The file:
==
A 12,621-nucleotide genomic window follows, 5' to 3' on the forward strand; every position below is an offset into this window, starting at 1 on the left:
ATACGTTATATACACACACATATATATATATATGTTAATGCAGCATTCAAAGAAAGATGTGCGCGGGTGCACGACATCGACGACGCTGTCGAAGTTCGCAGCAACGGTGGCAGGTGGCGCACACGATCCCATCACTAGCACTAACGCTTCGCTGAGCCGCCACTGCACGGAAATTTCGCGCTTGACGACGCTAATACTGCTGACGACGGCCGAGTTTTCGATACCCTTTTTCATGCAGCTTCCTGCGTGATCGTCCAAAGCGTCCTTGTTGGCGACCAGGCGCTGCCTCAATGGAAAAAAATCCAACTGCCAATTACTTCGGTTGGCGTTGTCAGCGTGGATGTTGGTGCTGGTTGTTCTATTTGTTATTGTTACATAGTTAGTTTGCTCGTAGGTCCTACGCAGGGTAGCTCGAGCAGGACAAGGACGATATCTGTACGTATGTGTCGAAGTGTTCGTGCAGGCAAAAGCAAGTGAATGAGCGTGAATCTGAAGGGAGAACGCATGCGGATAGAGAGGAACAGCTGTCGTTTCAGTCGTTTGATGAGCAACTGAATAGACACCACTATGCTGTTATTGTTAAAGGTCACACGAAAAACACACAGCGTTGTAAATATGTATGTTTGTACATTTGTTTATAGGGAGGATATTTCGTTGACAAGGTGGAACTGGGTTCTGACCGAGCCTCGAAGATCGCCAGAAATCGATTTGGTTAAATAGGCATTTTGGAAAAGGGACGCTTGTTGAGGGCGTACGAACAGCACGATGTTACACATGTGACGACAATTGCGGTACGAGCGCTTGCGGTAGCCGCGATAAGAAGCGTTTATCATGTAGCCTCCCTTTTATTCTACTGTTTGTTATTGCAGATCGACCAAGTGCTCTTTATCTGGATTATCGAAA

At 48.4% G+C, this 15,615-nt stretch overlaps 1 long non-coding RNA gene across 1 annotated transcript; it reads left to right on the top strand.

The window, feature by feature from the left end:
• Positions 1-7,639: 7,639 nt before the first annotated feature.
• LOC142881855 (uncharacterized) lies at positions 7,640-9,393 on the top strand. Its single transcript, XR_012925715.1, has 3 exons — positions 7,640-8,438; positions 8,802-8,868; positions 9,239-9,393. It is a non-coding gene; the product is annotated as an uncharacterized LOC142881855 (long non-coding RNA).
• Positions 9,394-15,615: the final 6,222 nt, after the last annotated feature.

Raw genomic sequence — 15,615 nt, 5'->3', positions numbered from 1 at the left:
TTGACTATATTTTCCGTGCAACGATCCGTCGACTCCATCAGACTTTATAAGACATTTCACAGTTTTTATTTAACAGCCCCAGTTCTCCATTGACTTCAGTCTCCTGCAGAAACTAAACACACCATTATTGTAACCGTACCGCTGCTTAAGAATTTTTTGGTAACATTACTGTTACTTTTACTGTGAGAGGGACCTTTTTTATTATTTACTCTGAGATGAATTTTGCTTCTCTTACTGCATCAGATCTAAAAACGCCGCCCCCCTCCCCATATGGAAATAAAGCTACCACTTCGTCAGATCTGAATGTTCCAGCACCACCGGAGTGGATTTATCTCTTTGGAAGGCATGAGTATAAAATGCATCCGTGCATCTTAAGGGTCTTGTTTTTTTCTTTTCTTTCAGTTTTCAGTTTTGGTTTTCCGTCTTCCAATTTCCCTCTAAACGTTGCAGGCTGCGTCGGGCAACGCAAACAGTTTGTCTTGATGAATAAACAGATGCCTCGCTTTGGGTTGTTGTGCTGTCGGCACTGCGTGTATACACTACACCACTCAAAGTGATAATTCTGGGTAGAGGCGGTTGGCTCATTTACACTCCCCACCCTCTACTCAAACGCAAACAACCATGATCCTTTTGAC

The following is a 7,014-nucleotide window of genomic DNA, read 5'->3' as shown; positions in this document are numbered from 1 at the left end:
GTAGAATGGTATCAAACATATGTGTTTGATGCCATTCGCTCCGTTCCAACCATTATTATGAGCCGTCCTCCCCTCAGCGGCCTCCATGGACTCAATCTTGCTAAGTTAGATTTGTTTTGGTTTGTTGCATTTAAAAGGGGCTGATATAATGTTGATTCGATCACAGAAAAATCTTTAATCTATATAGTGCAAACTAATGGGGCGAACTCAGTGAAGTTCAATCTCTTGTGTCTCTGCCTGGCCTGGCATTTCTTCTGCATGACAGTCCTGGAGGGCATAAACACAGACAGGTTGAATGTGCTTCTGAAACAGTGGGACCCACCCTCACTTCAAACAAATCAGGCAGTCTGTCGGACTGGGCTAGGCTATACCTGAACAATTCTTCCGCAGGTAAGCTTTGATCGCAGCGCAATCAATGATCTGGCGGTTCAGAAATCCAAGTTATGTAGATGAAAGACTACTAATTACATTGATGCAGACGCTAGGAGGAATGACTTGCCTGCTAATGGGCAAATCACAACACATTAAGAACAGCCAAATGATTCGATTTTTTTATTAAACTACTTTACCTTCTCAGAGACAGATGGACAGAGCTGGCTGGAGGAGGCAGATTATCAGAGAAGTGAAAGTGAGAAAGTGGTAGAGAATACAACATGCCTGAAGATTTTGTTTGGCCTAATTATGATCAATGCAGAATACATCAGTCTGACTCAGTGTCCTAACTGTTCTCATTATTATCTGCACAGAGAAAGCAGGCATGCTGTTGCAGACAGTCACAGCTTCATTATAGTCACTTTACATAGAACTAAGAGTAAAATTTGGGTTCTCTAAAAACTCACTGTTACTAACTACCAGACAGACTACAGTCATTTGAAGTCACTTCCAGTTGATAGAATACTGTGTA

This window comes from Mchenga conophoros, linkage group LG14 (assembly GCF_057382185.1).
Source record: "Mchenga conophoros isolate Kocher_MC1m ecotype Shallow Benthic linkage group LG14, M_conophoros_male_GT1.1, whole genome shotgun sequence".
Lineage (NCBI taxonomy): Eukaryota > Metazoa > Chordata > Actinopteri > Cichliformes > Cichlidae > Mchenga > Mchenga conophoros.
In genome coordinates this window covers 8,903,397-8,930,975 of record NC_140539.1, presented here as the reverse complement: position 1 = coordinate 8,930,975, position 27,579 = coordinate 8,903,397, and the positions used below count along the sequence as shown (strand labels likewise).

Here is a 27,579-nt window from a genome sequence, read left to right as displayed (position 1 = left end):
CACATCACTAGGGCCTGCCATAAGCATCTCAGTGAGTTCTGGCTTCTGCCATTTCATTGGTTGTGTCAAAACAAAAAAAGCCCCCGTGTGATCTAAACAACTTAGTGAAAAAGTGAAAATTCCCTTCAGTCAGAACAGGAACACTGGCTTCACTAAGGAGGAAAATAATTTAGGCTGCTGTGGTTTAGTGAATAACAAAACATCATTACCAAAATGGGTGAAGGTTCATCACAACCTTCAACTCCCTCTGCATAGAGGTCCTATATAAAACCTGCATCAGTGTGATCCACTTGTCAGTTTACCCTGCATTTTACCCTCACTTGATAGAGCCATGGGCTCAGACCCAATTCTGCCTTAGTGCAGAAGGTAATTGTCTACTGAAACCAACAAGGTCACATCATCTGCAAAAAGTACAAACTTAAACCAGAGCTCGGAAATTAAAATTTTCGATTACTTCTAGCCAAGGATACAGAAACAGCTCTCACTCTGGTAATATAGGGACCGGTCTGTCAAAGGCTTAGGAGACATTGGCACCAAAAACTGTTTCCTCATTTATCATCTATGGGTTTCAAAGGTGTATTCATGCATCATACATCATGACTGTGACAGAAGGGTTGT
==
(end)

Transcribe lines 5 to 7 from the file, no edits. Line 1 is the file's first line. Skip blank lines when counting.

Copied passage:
• Positions 1-7,639: 7,639 nt before the first annotated feature.
• LOC142881855 (uncharacterized) lies at positions 7,640-9,393 on the top strand. Its single transcript, XR_012925715.1, has 3 exons — positions 7,640-8,438; positions 8,802-8,868; positions 9,239-9,393. It is a non-coding gene; the product is annotated as an uncharacterized LOC142881855 (long non-coding RNA).
• Positions 9,394-15,615: the final 6,222 nt, after the last annotated feature.